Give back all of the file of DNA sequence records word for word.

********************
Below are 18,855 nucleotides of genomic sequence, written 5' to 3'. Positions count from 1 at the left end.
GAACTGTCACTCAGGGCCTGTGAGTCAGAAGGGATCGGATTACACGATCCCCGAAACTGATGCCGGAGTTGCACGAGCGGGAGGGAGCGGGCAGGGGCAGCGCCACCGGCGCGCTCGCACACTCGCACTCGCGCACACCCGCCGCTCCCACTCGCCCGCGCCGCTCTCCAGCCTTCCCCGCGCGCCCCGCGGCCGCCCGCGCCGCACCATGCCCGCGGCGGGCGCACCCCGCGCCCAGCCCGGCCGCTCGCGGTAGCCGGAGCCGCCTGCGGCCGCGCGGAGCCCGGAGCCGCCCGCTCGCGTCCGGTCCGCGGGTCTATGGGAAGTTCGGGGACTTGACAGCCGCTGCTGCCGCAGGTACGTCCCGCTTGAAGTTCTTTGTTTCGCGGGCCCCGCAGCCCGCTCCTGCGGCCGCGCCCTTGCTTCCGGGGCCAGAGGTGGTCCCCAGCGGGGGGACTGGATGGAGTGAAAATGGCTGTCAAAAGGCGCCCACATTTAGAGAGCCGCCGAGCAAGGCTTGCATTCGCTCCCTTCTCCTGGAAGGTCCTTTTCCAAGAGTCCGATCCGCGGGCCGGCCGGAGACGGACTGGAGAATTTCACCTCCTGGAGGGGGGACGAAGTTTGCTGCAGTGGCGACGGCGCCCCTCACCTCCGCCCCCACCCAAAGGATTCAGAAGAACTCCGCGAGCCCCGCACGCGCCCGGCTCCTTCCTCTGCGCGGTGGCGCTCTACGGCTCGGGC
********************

Below are 18,855 nucleotides of genomic sequence, written 5' to 3'. Positions count from 1 at the left end.
GAACTGTCACTCAGGGCCTGTGAGTCAGAAGGGATCGGATTACACGATCCCCGAAACTGATGCCGGAGTTGCACGAGCGGGAGGGAGCGGGCAGGGGCAGCGCCACCGGCGCGCTCGCACACTCGCACTCGCGCACACCCGCCGCTCCCACTCGCCCGCGCCGCTCTCCAGCCTTCCCCGCGCGCCCCGCGGCCGCCCGCGCCGCACCATGCCCGCGGCGGGCGCACCCCGCGCCCAGCCCGGCCGCTCGCGGTAGCCGGAGCCGCCTGCGGCCGCGCGGAGCCCGGAGCCGCCCGCTCGCGTCCGGTCCGCGGGTCTATGGGAAGTTCGGGGACTTGACAGCCGCTGCTGCCGCAGGTACGTCCCGCTTGAAGTTCTTTGTTTCGCGGGCCCCGCAGCCCGCTCCTGCGGCCGCGCCCTTGCTTCCGGGGCCAGAGGTGGTCCCCAGCGGGGGGACTGGATGGAGTGAAAATGGCTGTCAAAAGGCGCCCACATTTAGAGAGCCGCCGAGCAAGGCTTGCATTCGCTCCCTTCTCCTGGAAGGTCCTTTTCCAAGAGTCCGATCCGCGGGCCGGCCGGAGACGGACTGGAGAATTTCACCTCCTGGAGGGGGGACGAAGTTTGCTGCAGTGGCGACGGCGCCCCTCACCTCCGCCCCCACCCAAAGGATTCAGAAGAACTCCGCGAGCCCCGCACGCGCCCGGCTCCTTCCTCTGCGCGGTGGCGCTCTACGGCTCGGGC